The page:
Am J Perinatol 2019; 36(S 02): S13-S17
DOI: 10.1055/s-0039-1691817
Review Article
Thieme Medical Publishers 333 Seventh Avenue, New York, NY 10001, USA.

New Developments in Respiratory Support for Preterm Infants

Deepak Jain
1  Division of Neonatology, Department of Pediatrics, University of Miami Miller School of Medicine, Miami, Florida
,
Eduardo Bancalari
1  Division of Neonatology, Department of Pediatrics, University of Miami Miller School of Medicine, Miami, Florida
› Author Affiliations
Further Information

Publication History

Publication Date:
25 June 2019 (online)

Abstract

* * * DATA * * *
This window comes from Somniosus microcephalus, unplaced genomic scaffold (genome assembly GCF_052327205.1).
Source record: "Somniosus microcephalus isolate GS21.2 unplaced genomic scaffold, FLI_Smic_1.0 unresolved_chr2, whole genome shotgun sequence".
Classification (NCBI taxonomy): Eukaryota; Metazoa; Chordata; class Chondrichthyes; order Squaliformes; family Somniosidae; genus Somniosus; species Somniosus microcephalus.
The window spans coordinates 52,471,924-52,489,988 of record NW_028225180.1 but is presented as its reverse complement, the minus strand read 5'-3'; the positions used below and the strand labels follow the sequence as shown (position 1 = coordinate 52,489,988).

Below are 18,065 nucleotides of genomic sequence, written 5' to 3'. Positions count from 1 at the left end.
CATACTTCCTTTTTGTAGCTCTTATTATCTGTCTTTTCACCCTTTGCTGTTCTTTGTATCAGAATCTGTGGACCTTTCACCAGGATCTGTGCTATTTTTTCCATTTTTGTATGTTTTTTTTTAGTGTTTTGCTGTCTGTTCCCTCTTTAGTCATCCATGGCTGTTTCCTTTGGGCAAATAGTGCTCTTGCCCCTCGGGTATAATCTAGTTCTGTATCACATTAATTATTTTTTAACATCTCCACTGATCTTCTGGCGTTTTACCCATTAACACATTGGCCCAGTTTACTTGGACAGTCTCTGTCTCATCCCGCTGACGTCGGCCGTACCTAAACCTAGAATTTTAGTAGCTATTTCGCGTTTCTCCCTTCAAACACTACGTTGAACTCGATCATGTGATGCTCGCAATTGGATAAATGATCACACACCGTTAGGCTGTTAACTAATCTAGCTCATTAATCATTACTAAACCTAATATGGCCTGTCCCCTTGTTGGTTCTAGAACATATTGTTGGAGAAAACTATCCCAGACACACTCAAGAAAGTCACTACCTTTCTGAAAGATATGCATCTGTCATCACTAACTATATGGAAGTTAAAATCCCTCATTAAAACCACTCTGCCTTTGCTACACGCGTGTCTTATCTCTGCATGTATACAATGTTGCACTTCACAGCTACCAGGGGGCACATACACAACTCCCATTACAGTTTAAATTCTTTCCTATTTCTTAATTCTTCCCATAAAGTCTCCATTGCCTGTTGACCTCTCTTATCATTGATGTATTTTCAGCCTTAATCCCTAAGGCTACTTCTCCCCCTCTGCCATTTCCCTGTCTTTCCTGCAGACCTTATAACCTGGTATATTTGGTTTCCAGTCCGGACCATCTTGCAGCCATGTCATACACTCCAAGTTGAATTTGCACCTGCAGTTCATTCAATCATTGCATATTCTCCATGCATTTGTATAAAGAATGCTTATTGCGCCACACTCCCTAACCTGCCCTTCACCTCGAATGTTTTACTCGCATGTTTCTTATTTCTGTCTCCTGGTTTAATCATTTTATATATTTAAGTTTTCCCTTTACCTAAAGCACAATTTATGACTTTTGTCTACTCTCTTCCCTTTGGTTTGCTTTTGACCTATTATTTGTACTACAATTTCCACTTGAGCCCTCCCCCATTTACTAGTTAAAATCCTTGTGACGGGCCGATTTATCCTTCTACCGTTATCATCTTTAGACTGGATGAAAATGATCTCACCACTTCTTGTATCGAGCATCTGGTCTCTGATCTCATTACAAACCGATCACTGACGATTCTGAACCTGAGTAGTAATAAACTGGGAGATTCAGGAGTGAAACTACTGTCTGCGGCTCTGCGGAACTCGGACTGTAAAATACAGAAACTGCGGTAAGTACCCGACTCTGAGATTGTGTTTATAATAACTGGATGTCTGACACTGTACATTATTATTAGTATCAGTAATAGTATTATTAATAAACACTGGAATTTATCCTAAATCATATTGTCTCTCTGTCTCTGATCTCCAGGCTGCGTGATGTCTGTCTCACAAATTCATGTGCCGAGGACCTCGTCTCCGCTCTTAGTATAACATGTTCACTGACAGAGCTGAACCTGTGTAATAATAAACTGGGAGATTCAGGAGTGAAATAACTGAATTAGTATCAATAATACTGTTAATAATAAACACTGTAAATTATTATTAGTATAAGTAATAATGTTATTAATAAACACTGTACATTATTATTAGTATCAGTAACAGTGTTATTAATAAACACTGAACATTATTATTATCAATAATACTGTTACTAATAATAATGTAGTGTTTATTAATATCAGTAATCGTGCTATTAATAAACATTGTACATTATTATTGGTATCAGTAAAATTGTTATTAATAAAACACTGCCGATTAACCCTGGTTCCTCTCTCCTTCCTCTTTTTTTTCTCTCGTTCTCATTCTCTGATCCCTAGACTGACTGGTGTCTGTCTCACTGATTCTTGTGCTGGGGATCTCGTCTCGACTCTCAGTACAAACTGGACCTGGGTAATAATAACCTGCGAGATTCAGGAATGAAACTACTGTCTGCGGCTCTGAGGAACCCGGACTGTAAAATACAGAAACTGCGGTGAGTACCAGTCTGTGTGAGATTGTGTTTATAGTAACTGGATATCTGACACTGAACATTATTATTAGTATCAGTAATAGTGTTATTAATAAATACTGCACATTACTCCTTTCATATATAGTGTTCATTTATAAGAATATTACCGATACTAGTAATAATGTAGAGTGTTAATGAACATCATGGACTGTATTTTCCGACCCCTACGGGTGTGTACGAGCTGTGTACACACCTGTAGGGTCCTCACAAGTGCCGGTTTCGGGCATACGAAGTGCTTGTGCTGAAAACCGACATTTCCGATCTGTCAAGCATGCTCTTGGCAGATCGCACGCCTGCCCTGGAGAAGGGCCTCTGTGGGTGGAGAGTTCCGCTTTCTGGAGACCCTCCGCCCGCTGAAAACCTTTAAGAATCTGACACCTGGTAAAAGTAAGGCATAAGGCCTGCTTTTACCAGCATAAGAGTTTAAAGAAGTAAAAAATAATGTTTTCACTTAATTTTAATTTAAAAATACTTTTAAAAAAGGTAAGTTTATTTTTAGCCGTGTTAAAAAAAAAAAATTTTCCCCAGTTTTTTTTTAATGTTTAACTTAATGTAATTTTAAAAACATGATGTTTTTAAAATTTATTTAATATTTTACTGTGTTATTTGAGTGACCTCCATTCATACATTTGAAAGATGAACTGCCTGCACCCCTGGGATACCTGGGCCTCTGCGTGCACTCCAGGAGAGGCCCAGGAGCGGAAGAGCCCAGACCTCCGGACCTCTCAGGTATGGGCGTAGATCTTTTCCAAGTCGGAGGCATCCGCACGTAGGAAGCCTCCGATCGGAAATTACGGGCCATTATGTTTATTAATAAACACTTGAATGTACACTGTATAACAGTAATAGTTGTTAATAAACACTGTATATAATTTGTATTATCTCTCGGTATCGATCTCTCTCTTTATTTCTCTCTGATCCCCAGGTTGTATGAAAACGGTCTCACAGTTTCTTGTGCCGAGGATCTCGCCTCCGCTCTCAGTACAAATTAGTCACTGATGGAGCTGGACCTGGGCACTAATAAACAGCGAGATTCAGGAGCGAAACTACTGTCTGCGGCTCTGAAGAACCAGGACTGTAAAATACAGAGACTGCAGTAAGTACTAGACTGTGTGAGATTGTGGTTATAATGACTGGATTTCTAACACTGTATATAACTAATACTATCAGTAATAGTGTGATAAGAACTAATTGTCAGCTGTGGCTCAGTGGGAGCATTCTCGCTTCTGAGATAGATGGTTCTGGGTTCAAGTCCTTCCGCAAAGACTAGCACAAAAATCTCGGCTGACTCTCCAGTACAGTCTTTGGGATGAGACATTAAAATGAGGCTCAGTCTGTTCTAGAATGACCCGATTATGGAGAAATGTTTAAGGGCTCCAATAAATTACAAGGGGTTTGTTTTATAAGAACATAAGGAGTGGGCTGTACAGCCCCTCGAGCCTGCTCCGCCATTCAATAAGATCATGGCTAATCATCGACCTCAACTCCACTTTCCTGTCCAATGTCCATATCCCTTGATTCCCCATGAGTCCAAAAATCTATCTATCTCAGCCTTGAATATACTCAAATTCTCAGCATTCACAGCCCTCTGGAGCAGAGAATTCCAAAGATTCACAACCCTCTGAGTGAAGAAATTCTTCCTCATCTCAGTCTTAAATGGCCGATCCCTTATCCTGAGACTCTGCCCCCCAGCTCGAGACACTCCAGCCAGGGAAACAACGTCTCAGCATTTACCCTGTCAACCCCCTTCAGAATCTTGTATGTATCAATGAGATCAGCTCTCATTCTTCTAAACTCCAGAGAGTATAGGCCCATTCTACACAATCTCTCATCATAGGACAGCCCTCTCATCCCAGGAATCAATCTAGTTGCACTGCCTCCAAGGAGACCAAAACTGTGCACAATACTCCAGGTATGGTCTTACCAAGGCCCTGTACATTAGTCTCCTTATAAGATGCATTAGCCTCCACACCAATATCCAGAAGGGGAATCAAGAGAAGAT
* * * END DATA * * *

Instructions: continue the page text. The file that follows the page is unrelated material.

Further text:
The evolution of neonatal respiratory support has been one of the cornerstones for the advancements in neonatal–perinatal medicine, allowing survival of infants previously considered not viable. There is an increasing focus on developing strategies which are not only lifesaving but also minimize lung and other organ systems injury, thereby reducing long-term morbidities. Respiratory support immediately after birth is an area that had lagged behind in terms of evidence base and technological advancements until recently. Some of these advancements include use of a respiratory function monitors for measuring flow and tidal volume, new evidence for oxygen supplementation and monitoring, and the efforts to formulate an ideal strategy for establishing functional residual capacity after birth. Increasing evidence for the benefits of avoiding invasive ventilation on reduction of bronchopulmonary dysplasia has resulted in efforts to further reduce the need for endotracheal intubation by applying newer strategies such as less invasive surfactant instillation, noninvasive high-frequency oscillatory ventilation, or use of high flow nasal cannula oxygen. For infants requiring mechanical ventilation, newer strategies such as volume targeted ventilation or neurally adjusted ventilation are being evaluated to reduce ventilator induced lung injury. Despite these advances, there are significant challenges, including lack of conclusive evidence base for many of currently used respiratory strategies, no reduction in the incidence of bronchopulmonary dysplasia in the last decade, and difficulties in defining outcome measures that better reflect long-term respiratory health.